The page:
It is interesting that the reliability of the data is considered such an important element of the story. I have published a number of papers on China are always have this nagging doubt about the quality of the official data I am using.
This is therefore a potentially important book to come out of MIT.
The long march backwards [The Economist]
MOST people, particularly those living outside China, assume that the country’s phenomenal growth and increasing global heft are based on a steady, if not always smooth, transition to capitalism. Thirty years of reforms have freed the economy and it can be only a matter of time until the politics follows.
This gradualist view is wrong, according to an important new book by Yasheng Huang, a professor at Massachusetts Institute of Technology. Original research on China is rare, largely because statistics, though plentiful, are notoriously unreliable. Mr Huang has gone far beyond the superficial data on gross domestic product (GDP) and foreign direct investment that satisfy most researchers. Instead, he has unearthed thousands of long-forgotten pages of memoranda and policy documents issued by bank chairmen, businessmen and state officials. In the process he has discovered two Chinas: one, from not so long ago, vibrant, entrepreneurial and rural; the other, today’s China, urban and controlled by the state.
True, China’s cities sprouted gleaming skyscrapers, foreign investment exploded and GDP continued to grow. But it was at a huge cost. As the state reversed course, taxing the countryside to finance urban development, growth in average household income and poverty eradication slowed while income differences and social tensions widened. Rural schools and hospitals were closed, with the result that between 2000 and 2005 the number of illiterate adults increased by 30m. According to Mr Huang, the worst weaknesses of China’s state-led capitalism—a reliance on creaking state companies rather than more efficient private ones, a weak financial sector, pollution and rampant corruption—are increasingly distorting the economy.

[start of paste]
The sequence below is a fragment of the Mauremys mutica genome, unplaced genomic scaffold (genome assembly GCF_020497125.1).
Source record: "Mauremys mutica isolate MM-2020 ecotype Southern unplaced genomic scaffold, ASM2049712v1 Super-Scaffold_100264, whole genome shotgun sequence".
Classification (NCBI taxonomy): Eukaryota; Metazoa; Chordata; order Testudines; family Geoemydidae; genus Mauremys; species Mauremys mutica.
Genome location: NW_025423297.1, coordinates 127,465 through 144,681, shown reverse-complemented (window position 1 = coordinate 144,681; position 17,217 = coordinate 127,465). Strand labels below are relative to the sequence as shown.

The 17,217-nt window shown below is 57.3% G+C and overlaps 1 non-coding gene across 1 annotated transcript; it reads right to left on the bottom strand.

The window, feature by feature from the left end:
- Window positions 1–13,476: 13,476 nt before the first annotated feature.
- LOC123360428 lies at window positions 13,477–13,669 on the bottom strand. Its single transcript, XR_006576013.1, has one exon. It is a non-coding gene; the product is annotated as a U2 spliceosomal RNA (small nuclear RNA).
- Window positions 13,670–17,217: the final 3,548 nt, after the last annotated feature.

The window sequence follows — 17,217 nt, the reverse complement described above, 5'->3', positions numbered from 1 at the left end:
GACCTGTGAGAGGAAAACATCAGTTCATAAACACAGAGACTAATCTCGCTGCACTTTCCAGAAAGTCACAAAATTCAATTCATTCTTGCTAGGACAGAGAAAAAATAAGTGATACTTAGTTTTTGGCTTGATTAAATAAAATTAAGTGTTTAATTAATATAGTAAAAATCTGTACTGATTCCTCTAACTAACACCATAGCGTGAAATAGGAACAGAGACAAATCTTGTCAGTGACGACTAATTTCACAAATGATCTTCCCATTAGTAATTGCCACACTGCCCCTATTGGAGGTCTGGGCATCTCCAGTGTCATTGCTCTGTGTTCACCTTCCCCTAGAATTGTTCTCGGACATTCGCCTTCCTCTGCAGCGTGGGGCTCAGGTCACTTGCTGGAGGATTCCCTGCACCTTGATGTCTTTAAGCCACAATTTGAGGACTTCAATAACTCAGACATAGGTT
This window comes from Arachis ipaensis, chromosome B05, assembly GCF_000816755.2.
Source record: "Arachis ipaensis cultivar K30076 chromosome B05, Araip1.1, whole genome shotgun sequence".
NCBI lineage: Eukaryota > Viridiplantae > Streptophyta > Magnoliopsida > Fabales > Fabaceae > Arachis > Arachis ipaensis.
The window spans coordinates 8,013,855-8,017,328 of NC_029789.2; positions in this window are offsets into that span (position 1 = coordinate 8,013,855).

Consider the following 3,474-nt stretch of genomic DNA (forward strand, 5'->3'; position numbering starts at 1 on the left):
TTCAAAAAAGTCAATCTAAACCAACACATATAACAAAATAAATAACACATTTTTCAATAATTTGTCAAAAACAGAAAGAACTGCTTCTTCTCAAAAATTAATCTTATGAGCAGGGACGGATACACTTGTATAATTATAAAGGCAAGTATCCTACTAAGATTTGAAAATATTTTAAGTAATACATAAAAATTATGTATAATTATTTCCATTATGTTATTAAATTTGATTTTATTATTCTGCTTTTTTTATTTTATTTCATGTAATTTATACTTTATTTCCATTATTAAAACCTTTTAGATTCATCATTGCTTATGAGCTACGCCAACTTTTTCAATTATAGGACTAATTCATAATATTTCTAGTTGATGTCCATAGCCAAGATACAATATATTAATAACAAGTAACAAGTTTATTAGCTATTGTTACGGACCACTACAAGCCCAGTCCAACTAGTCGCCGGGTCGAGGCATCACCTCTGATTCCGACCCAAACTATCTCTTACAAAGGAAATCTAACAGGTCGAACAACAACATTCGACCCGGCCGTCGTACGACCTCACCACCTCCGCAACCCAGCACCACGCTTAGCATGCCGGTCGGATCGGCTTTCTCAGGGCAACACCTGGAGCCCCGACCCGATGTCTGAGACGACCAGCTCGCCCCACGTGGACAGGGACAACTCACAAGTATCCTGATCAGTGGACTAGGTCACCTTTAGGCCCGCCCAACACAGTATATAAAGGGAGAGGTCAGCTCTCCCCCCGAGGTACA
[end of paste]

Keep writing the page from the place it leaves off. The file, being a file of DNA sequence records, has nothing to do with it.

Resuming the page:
The role played by Hong-Kong and Tawain should not be underestimated. The official data also show this. Here is the book's view on this:
But what about the growing cohort of Chinese companies starting to strut the world stage? Surely that is evidence of a healthy and expanding private economy. Mr Huang’s evidence shows that, on closer inspection, these firms are either not really Chinese or not really private. Lenovo, a computer group, has succeeded because it was controlled, financed and run not from mainland China but from Hong Kong (a happy legacy of the founder’s family connections there—not something enjoyed by most Chinese businessmen). The subsidiaries of Haier, a white-goods maker, were also put out of reach of mainland bureaucrats early on. Wahaha, a food producer, Galanz, a maker of microwave ovens, and many others all depended on foreign protection and capital to grow and escape state strictures.
Indeed one of the main, and underappreciated, functions of foreign investment in China has been to play venture capitalist to domestic entrepreneurs. As for Huawei, a telecoms group and one of China’s much vaunted “global” companies, its structure and links to the state are so convoluted that the most diligent China-watchers have little idea if it is a private or state firm. They do, however, agree that Huawei’s opacity is a microcosm of China’s distorted economy.
A book worth reading.